The Adickes TWA Case
Goshen, Indiana
April 27, 1950
 

Major Donald E. Keyhoe:
One carefully reported encounter, which I had personally investigated, was the dramatic incident near South Bend, on the night of April 27, 1950. Because of this check-up, I was able to get the passengers' stories as well as the crew's account. 

At 8:25 P.M., a Trans World Airlines DC-3 was droning westward over Goshen, Indiana. In the left-hand seat, handling the controls, was Captain Robert Adickes, a stocky ex-Navy pilot with ten years' service in TWA. Over on his right was Robert F. Manning, also a four-stripe captain, who was acting as first officer on this flight to Chicago. 

The DC-3, Flight 117, was cruising at 2,000 feet when a strange red light below and behind the airliner suddenly caught Manning's eye. Moving swiftly, it climbed up on the right, overtaking the plane. 

Puzzled, Manning watched it close in. This was no wingtip light - the red light was too bright. The DC-3 was cruising at 175 m.p.h., but the mysterious object overtook it rapidly, the light steadily growing in size. It was now an orange-red color, like a round blob of hot metal sweeping through the night sky. Craning his neck, Manning looked down on a spherical shape which glowed brightly on top, its lower half in shadow. 

"Look over here," he said to Adickes. "What do you make of this?" 

Adickes stared down through the starboard window, then told Manning to crank it open to make sure it was not some freak reflection. The saucer was still visible, now almost at the airliner's level. Over the top, the pilots could see scattered ground lights, cars moving on a highway. Adickes hastily called Air Traffic Control, but ATC had no record of any craft near their ship. 

By this time the saucer was parallel with the DC-3. As they watched, it slowed down, keeping pace with the plane. To Adickes it looked like a huge red wheel rolling down a road. He banked toward it, but the disc instantly slid away, keeping the same distance. Again he tried, with the same result.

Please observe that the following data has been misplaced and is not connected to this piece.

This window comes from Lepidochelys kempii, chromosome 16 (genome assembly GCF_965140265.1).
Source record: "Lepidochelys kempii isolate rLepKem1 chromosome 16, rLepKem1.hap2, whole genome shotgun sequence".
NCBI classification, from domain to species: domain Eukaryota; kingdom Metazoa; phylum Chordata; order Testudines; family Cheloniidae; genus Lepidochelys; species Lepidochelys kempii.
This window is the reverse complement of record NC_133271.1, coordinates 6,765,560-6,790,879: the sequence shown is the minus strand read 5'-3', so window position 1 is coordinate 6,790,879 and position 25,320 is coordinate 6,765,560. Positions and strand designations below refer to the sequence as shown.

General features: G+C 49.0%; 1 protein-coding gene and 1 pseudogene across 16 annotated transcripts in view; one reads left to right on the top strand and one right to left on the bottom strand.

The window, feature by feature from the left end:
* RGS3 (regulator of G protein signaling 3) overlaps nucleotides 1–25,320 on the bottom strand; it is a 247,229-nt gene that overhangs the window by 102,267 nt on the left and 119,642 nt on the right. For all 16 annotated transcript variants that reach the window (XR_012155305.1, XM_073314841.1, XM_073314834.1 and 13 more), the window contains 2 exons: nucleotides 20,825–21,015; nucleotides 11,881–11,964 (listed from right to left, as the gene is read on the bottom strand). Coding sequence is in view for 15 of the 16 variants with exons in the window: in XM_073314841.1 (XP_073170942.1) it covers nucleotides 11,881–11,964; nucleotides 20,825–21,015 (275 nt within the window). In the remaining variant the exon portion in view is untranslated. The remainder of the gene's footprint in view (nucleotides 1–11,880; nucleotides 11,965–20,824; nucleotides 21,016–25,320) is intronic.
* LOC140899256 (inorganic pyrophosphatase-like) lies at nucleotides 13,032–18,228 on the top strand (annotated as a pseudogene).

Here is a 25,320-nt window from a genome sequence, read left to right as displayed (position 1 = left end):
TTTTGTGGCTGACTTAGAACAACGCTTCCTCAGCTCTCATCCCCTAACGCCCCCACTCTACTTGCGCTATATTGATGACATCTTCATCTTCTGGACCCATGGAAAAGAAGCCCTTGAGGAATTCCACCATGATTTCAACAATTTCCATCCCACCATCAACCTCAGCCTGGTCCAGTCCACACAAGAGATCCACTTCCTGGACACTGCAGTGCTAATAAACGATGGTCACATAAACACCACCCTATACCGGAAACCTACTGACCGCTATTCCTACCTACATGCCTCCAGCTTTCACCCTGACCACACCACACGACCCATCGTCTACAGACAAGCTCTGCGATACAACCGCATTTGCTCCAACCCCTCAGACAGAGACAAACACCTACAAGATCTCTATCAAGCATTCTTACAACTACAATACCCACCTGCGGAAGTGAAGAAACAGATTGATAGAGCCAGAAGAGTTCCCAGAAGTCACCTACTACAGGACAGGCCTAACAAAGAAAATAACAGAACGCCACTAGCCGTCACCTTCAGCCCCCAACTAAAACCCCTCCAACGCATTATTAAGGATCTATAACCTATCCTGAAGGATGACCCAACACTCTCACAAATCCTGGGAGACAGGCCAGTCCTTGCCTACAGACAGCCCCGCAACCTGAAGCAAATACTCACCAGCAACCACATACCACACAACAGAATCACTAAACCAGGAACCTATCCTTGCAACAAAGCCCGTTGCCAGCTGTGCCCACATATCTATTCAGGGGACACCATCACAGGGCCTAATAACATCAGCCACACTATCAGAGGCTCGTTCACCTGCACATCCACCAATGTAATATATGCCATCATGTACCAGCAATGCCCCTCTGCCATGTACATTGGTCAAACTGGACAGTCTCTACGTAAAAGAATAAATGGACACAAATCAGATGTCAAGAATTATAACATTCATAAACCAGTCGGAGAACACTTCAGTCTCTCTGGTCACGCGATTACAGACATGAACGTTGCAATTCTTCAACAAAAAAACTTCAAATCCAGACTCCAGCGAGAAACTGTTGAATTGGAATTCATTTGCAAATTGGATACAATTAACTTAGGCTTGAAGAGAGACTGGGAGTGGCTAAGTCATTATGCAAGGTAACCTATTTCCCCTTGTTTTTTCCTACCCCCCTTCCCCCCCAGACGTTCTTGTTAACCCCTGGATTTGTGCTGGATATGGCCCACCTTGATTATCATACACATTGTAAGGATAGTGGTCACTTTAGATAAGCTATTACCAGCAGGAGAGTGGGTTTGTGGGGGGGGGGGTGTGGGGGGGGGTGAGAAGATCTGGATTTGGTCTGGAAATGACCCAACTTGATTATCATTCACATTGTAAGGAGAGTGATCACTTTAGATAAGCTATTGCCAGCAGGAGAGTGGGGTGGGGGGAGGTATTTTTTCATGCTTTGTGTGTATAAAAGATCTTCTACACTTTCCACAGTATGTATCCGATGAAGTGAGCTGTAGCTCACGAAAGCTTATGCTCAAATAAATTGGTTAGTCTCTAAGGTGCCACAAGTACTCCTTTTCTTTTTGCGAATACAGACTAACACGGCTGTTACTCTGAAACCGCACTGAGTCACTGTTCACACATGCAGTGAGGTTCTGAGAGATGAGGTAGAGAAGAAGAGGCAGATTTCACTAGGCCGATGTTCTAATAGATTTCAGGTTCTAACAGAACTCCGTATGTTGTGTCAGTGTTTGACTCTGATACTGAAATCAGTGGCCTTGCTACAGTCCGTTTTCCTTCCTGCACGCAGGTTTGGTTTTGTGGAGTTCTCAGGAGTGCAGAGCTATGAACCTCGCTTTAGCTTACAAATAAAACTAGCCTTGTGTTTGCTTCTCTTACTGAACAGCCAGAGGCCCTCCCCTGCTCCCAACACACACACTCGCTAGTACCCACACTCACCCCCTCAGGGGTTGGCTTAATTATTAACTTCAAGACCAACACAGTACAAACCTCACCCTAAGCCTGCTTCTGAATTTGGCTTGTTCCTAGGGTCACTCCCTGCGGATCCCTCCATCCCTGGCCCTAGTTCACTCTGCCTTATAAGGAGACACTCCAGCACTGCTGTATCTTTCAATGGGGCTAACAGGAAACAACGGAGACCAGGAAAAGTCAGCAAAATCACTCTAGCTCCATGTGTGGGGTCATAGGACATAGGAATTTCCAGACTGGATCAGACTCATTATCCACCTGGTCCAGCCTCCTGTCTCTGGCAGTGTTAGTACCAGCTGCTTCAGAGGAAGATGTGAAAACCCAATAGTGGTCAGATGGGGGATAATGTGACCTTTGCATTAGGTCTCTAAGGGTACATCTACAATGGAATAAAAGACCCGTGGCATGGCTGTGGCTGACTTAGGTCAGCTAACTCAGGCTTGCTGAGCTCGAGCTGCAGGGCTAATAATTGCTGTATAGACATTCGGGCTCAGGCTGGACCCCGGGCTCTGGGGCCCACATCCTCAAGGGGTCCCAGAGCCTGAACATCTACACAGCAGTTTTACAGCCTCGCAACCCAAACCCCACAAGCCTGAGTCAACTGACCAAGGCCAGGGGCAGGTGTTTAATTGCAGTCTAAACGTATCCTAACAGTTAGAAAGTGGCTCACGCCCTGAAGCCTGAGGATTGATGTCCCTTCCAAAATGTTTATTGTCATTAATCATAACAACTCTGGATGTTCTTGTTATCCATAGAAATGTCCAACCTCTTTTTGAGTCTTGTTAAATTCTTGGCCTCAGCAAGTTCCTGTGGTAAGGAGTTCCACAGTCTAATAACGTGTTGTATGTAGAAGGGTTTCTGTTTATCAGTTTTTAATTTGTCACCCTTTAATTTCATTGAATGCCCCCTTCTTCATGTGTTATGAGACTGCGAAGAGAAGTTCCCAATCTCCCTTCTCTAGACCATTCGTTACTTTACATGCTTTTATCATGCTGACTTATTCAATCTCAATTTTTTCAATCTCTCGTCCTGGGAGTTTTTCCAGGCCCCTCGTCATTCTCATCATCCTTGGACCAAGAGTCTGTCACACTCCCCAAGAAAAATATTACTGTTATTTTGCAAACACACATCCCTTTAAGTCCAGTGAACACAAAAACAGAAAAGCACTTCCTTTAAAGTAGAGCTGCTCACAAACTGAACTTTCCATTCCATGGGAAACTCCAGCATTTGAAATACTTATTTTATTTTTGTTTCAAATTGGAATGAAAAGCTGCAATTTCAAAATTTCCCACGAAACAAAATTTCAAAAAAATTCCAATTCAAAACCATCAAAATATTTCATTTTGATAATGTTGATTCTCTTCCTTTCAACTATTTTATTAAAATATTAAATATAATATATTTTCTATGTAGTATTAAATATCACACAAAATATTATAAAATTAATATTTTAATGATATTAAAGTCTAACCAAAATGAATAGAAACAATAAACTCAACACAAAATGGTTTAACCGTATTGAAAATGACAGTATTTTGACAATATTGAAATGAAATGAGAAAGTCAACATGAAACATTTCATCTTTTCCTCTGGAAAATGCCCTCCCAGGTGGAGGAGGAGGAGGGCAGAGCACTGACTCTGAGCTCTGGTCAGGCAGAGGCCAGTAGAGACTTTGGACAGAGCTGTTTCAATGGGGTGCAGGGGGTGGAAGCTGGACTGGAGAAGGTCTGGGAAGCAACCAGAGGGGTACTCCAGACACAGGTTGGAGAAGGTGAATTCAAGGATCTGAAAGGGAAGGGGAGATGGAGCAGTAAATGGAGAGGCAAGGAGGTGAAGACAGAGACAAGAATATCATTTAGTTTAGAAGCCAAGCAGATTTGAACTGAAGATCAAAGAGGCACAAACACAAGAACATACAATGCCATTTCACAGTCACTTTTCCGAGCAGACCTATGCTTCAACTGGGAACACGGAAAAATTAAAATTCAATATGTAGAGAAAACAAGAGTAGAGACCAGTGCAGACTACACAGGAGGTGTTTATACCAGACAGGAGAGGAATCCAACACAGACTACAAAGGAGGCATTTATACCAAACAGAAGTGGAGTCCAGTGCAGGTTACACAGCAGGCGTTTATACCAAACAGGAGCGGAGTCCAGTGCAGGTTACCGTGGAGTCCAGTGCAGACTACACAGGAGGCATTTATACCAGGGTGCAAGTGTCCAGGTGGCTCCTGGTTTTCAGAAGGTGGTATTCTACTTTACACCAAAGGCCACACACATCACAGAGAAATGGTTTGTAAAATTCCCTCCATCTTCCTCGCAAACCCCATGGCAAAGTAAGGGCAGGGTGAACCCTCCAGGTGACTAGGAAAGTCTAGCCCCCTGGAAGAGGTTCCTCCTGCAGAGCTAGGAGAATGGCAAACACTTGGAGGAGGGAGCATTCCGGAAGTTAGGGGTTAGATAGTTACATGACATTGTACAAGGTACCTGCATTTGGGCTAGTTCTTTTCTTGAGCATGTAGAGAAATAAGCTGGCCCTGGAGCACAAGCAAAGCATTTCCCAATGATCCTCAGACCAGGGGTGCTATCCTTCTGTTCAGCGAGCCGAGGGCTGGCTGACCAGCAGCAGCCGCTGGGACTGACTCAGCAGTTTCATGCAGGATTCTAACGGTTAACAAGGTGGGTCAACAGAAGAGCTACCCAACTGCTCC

Calling the hostess, Gloria Hinshaw, Adickes told her to alert the passengers. To make sure he had plenty of witnesses, he went back into the cabin, watching the passengers' reaction. When he returned to the cockpit, he tried once more to bank in for a closer look. When the disc again slid away, he cut in sharply, at full throttle, for a direct chase. 

Instantly the glowing disc dived, racing off to the north past South Bend. Adickes estimated its speed at nearly 400 miles an hour. Since it had been pacing the airliner at 175 m.p.h., this meant it had doubled its speed in about three seconds. For a few minutes more the weird light remained visible - a diminishing bright red spot. Then it faded into the darkness. 

Before meeting the two pilots, I checked on them with TWA. 

"Quiet . . . conservative . . . serious . . . careful," were the reports on both men. Nobody in TWA questioned that Adickes and Manning saw exactly what they described. 

Captain Manning, the first one I saw, was an ex-Air Force pilot. He had flown six years for TWA, and his flight time was over 6,000 hours. 

When he first saw the saucer, Manning said, it seemed a brighter color than when it flew alongside. Apparently the reduction in power as it slowed to pace the DC-3 decreased the heating effect. He also agreed that the device had evaded attempts to get near it.